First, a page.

Ask A Trans Woman: Makeup, Femininity & Identity—A Complicated Social Issue Facing Women

remembrancePhoto: David Meehan

By: Lorelei Erisis*/TRT Columnist—

These are serious times, and I’ve written about some pretty serious topics recently. These things are important to write and talk about, but this month I thought I’d talk about something a bit less serious, or at least, less earth-shatteringly awful: makeup.

As a trans woman, and as a woman in this society generally, I’ve had a long and sometimes strange relationship to the stuff. I can get a decent face of makeup on myself, but I’m no expert. I can’t tell you about contouring or shading or blending or any technique beyond the basics. The subject of “makeup” is rarely something I feel qualified to address. However, a Facebook “acquaintance” recently commented on an old selfie of mine: “Are you anti-makeup??”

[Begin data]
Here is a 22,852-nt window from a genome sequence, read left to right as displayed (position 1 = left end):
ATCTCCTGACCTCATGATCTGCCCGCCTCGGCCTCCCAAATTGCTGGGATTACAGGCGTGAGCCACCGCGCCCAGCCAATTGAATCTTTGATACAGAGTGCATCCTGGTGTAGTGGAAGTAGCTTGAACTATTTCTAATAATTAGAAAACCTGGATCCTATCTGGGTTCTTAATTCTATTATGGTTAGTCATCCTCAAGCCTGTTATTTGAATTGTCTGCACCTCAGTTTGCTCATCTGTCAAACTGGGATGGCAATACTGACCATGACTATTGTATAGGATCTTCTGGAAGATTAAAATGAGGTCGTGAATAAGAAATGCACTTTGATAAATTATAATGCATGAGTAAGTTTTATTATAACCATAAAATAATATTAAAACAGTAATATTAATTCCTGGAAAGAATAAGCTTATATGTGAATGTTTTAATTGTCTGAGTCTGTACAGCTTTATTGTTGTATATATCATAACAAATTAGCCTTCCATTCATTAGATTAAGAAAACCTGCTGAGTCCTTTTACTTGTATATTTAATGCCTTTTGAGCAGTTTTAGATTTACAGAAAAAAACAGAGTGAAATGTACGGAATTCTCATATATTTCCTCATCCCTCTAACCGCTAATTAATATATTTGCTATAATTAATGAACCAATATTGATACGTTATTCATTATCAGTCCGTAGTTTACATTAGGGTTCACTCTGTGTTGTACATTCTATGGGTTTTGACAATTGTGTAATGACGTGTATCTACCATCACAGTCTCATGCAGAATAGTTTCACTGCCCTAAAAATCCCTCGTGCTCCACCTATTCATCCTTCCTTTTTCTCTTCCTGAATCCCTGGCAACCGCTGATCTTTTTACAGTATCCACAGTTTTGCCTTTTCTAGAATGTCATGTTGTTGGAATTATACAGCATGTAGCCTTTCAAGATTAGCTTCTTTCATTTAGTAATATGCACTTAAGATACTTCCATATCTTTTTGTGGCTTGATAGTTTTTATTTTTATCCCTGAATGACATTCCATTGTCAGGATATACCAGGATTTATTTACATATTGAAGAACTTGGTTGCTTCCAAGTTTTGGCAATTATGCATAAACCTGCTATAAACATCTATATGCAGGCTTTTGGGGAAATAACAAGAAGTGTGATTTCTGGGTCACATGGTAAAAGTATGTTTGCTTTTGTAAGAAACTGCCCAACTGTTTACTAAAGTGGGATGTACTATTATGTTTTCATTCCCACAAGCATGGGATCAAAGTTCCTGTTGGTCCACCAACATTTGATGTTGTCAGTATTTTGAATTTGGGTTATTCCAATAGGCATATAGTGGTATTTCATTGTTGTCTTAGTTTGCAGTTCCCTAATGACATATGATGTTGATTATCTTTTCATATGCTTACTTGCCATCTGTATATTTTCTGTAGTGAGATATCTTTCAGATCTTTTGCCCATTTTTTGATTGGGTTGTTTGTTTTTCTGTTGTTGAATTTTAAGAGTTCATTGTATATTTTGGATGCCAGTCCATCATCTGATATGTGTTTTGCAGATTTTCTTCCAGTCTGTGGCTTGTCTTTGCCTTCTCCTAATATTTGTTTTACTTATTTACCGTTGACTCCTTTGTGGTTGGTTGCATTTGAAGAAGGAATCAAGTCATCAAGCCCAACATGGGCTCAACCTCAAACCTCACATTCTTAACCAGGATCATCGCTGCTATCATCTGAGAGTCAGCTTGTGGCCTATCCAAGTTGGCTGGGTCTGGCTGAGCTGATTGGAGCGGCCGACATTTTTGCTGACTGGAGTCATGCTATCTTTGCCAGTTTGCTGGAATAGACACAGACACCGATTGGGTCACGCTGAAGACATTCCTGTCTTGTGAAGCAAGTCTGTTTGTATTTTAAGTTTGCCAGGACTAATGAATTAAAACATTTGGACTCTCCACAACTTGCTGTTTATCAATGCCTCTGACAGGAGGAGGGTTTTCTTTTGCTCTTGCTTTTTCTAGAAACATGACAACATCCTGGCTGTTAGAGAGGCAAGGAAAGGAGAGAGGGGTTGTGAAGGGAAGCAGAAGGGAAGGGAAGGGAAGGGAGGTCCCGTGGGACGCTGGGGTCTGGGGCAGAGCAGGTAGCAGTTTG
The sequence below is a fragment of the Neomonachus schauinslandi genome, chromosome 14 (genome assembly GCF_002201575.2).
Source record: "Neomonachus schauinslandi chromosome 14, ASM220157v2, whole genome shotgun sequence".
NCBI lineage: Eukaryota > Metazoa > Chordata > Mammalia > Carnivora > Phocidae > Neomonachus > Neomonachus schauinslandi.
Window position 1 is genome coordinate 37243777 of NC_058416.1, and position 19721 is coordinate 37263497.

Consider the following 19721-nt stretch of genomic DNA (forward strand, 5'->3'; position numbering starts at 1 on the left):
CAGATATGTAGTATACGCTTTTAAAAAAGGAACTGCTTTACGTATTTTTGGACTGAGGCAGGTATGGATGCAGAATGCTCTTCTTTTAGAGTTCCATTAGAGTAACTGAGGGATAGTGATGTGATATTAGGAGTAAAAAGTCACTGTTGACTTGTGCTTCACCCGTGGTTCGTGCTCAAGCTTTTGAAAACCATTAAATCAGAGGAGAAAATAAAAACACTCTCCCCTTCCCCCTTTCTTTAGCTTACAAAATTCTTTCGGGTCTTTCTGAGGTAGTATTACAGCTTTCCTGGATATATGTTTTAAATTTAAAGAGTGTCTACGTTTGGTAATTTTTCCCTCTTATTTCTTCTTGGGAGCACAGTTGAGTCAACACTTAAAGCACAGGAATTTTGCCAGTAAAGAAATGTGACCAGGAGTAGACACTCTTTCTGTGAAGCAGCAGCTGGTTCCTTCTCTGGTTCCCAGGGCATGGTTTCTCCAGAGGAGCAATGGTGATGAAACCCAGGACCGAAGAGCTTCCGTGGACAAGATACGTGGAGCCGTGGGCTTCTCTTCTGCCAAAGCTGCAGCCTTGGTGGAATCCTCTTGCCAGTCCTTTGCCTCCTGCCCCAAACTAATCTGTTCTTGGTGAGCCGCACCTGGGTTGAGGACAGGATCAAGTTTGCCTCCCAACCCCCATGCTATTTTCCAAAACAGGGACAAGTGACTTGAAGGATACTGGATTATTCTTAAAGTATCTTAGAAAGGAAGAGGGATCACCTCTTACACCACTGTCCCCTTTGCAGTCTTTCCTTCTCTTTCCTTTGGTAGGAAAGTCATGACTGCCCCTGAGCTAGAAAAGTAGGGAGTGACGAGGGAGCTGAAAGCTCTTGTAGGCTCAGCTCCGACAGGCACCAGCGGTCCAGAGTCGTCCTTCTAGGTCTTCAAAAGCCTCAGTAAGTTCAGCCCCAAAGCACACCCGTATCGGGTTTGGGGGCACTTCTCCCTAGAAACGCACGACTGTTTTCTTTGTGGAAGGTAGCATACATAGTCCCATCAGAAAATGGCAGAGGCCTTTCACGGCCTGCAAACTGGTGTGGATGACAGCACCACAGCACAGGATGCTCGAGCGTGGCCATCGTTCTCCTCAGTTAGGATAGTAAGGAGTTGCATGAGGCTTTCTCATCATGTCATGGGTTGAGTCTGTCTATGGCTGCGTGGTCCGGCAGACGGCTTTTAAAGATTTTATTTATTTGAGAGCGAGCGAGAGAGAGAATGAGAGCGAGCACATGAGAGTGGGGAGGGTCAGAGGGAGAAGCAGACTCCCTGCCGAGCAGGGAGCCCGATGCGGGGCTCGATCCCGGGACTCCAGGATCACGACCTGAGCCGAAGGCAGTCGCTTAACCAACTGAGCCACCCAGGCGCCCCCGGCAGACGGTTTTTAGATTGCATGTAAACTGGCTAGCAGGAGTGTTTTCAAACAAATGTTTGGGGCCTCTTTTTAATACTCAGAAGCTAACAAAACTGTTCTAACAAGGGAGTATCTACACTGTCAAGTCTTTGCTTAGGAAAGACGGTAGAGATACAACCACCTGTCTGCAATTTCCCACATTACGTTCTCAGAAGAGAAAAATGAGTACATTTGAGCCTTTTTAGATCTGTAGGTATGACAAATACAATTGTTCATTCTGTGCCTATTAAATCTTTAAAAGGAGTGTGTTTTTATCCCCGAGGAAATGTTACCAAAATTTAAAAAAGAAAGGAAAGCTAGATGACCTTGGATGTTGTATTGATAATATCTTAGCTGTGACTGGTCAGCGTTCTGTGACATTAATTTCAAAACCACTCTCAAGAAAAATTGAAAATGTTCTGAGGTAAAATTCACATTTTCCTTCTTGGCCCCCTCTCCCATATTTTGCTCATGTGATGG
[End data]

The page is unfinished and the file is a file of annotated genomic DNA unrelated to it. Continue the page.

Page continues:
In the photo, I’m collecting rose hips by the beach on Cape Cod. It’s a nice picture and I think I look really pretty in it. Of course I’m not wearing makeup, because as a good Cape Cod girl, it would be ridiculous for me to put on a full face to go climbing around in thorny, sandy beachside rose bushes.

I immediately understood the question’s subtext as a vaguely misogynistic and possibly transmisogynistic criticism of my choice to show my face publicly without meeting 21st Century Western standards of “femininity.” Even knowing this, I hate to play other people’s games, so rather than react angrily (a normal, human reaction) or ashamedly (the reaction that the commenter likely expected), I took the opportunity to reflect on my own relationship with makeup as a woman, and specifically as a transgender, femme-identified woman.